I see a lot of mags/sites are breaking out their “Best of the Decade” lists, but I can’t be doing with that. Amélie remains my favourite film of all time, so it follows that it’s my fave of the decade… beyond that, there are too many likely candidates to calculate. Still, I think I can just about manage a “Best of the Year” list…
FILM: Inglourious Basterds
I’ve been a Tarantino fanboy ever since I first saw Reservoir Dogs at the cinema, back when it was still banned from video release in the UK. Hard to imagine in our post-Saw, “torture porn” era, but the censors seemed to think that a scene (sort of) showing a policeman getting his ear cut-off was the height of horror. All I remember is thinking how cool and funny Steve Buscemi was, and to this day I maintain that Mr Pink made it out alive. Until I see a body, I’m counting him as the sole survivor, so nuts to you. It’s hard to say if QT has grown much since those days… he still has a taste for tense stand-offs, and if anything his stories have gotten a little sloppier. But he has broadened his cultural/historical frame of reference, and when it comes to arresting images and colourful dialogue, he always delivers. This flick didn’t turn out to be quite what I’d been expecting from the trailer, which suggested a Jewsploitation take on The Dirty Dozen… there are certainly elements of that in there, but the “Basterds” aren’t the sole focus of the story, and the other characters make for a more expansive experience, although the incidental scenes do tend to drag a little. ‘Shosanna Dreyfus’ (Mélanie Laurent) still impresses as a strong, smart heroine, even if she does forget a golden rule of dealing with movie villains. One thing you can always rely on with QT, even as the clones try to play catch-up, and the accusations of his own pop-cultural pilfering come flying, is that there’s no one else making movies like him right now… and that’s a shame.
Honourable mentions: Star Trek and Drag Me To Hell, both of which were big, pulpy fun. I had high hopes for Marina de Van’s latest, Don’t Look Back (Ne Te Retourne Pas), starring Sophie Marceau and Monica Bellucci… but when it was screened out of competition at Cannes, it dropped like a lead balloon, so it’s unlikely to get a big release in this country.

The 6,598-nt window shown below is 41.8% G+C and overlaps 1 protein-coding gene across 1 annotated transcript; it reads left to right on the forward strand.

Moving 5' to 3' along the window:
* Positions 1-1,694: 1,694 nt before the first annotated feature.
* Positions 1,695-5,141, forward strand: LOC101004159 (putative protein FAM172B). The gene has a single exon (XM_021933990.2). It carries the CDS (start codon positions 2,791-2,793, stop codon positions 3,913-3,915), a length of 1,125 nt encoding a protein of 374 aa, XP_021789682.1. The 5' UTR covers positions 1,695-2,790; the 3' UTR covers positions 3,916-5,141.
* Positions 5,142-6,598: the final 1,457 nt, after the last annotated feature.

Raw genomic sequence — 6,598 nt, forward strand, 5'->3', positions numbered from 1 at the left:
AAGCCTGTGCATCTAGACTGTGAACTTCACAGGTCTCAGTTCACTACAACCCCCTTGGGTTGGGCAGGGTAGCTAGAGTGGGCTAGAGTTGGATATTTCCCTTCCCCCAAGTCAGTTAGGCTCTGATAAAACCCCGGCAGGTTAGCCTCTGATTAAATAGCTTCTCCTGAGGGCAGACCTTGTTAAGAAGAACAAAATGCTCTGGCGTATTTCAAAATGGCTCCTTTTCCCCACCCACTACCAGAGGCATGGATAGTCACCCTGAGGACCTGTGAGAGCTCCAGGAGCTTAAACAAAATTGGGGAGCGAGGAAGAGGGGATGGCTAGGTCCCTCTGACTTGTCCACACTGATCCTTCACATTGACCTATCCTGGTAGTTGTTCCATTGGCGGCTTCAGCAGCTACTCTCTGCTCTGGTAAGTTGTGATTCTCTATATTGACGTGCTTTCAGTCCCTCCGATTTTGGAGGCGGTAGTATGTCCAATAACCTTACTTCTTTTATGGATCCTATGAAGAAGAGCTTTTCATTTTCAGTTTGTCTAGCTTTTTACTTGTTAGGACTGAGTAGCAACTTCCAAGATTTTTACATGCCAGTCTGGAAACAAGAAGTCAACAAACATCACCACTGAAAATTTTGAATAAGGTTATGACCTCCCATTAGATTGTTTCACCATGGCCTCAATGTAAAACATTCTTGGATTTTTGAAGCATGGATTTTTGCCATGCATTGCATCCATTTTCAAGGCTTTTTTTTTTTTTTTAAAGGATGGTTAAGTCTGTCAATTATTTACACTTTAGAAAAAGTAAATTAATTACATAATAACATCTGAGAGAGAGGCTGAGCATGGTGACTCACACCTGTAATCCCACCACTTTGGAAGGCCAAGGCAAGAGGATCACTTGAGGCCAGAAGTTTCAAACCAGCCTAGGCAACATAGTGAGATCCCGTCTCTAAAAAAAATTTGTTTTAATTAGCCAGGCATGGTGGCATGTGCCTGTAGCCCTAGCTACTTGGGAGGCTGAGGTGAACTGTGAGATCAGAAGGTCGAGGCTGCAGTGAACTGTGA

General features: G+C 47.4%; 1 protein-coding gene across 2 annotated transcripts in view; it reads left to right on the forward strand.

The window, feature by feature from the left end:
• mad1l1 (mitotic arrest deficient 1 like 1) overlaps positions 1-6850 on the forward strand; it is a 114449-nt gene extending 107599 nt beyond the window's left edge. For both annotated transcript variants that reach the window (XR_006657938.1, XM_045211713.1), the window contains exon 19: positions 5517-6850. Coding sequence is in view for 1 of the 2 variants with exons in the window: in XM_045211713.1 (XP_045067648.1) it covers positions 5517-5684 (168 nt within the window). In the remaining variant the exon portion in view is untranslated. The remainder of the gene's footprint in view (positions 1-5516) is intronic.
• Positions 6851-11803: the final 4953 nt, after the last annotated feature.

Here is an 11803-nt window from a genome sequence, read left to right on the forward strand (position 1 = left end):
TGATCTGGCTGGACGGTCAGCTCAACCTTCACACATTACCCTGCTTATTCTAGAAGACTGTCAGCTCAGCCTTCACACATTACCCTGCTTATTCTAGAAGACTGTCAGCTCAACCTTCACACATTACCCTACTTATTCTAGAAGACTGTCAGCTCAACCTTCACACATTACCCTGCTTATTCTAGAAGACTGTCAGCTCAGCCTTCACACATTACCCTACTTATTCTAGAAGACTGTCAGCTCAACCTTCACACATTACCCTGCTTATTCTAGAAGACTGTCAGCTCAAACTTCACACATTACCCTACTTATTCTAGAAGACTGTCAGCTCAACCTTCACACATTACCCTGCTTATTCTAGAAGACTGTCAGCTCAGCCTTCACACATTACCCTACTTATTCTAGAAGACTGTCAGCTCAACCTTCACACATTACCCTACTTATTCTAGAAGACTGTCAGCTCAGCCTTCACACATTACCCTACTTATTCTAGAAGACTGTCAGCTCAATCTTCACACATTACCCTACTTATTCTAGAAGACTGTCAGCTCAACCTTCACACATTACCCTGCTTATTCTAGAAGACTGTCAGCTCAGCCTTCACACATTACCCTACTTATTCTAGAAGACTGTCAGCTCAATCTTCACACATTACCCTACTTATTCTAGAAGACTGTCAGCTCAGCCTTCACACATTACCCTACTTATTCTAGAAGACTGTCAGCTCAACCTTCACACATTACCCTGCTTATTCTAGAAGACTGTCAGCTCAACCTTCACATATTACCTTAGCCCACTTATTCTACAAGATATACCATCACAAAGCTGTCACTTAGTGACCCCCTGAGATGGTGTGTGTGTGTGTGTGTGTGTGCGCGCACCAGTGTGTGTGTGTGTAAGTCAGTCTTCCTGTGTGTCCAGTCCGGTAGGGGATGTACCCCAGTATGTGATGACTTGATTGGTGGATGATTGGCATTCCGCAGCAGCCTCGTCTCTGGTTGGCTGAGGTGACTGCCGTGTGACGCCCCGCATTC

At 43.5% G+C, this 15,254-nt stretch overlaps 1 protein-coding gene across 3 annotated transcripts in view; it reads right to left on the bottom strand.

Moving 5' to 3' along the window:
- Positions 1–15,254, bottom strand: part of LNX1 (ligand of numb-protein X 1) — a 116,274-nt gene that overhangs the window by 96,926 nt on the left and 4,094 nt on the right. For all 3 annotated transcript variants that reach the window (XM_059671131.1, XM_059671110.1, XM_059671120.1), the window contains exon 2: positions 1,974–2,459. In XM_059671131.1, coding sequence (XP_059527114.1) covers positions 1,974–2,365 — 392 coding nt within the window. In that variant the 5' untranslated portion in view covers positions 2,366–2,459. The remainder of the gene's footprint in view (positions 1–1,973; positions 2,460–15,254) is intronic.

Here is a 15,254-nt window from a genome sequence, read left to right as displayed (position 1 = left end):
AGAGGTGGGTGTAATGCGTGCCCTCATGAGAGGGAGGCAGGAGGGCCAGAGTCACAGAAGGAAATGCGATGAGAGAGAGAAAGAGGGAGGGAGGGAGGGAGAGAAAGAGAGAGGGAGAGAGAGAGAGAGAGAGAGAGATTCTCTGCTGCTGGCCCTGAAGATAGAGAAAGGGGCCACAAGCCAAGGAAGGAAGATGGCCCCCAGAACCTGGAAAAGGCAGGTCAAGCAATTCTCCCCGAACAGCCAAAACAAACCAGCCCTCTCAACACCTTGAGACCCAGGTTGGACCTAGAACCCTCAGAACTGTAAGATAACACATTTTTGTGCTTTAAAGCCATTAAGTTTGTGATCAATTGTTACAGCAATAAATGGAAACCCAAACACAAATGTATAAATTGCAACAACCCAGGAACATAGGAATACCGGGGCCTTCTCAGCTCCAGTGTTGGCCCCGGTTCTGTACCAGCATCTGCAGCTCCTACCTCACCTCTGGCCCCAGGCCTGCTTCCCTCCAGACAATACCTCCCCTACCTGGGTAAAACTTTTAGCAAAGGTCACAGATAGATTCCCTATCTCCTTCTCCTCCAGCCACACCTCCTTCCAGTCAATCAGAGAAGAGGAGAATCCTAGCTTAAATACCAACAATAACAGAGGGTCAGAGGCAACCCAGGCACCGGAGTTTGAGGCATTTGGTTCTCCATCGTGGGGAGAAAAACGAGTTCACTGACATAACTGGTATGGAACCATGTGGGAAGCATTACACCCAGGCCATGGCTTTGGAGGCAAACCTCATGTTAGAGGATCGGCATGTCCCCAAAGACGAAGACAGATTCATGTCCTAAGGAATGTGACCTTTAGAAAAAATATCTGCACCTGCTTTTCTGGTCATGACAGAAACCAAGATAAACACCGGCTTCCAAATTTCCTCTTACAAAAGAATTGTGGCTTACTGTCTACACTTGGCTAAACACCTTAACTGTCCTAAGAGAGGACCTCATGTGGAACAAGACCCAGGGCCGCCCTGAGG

ALBUM: It’s Not Me, It’s You by Lily Allen
Some of the lyrics may have proven to be slightly less sardonic than they first sounded (she’s since gone topless for a magazine photo shoot, making the “I’ll take my clothes off” line from ‘The Fear’ a bit prophetic), and it’s hard to sympathise with a pop-star who buys a beach and then complains that she isn’t making enough money, but I’m still impressed by how biting and satirical her deceptively cheerful ditties can be. I haven’t heard any other artists drop the F-Bomb with the sugar-coated venom Allen does on “F*ck You”, which puts most modern punks to shame. Not every track is a keeper, but then with today’s technology it’s easy enough to swap some of the syrup out for caustic B-sides like ‘Kabul Shit’. And no one romanticises the mundane details of dating like Lily does, bless her.
Honourable mentions: Jigsaw by Lady Sovereign, which was quite catchy but lacked the spiky spontaneity of her debut (and had far too much auto-tune on it for my liking) and Do You Want The Truth Or Something Beautiful? by Paloma Faith. 21st Century Man by Luke Haines would probably be a strong contender for the top spot too, but it only came out the other week, and I haven’t heard it enough times to really comment.
BOOK: Steppenwolf by Hermann Hesse
True, it was first published way back in 1927, but I don’t read a lot of new books, and this nifty little novel deserves a nod for achieving the seemingly impossible task of making me feel like an upbeat, adventurous optimist! It didn’t last, but for a few days there I was flying. Along with the Bhagavad Gita and Teach Yourself Happiness, this has been a pretty positive year, reading-wise.
TV: Coming Soon
Sad to say, but the best television I saw this year was actually from 1999, namely the three-part series Coming Soon by Annie Griffin. Her latest offering New Town could have been a contender too, of course, but it was aborted after only one episode, so who knows how it would have turned out?
Honourable mentions: Lost (S5) and Ugly Betty (S3) both had their high points, but they also had plenty of lows. The way the Lost writers have treated ‘Locke’ since the second season is disgraceful, and that resentment taints everything else that happens around the poor sod. Boo, I say! Ugly Betty has become so predictable with its tragedy and melodrama… “Oh look, a new girlfriend for Daniel… wonder how long she’ll last?”, “Oh, a fancy job offer for Betty… wonder if that will fall through somehow?” The whole thing would work much better as a family/workplace sitcom, imho. Make it so! I really wish I’d watched Misfits from the beginning, because that looks like it could be pretty good… I only caught the first half-hour of the third episode, but I already have a slight crush on Lauren Socha (love at first head-butt, you might say!). The premise of a gang of random juvenile delinquents gaining superpowers is a strong one, and they seem to have a great cast for it. I’m strongly considering taking a blind punt on the DVD, which is a very rare impulse for a miser like me. Meanwhile, I’m still addicted to Judge Judy, but let’s not talk about that.
And if you read all of that, give yourself a cookie. You earned it.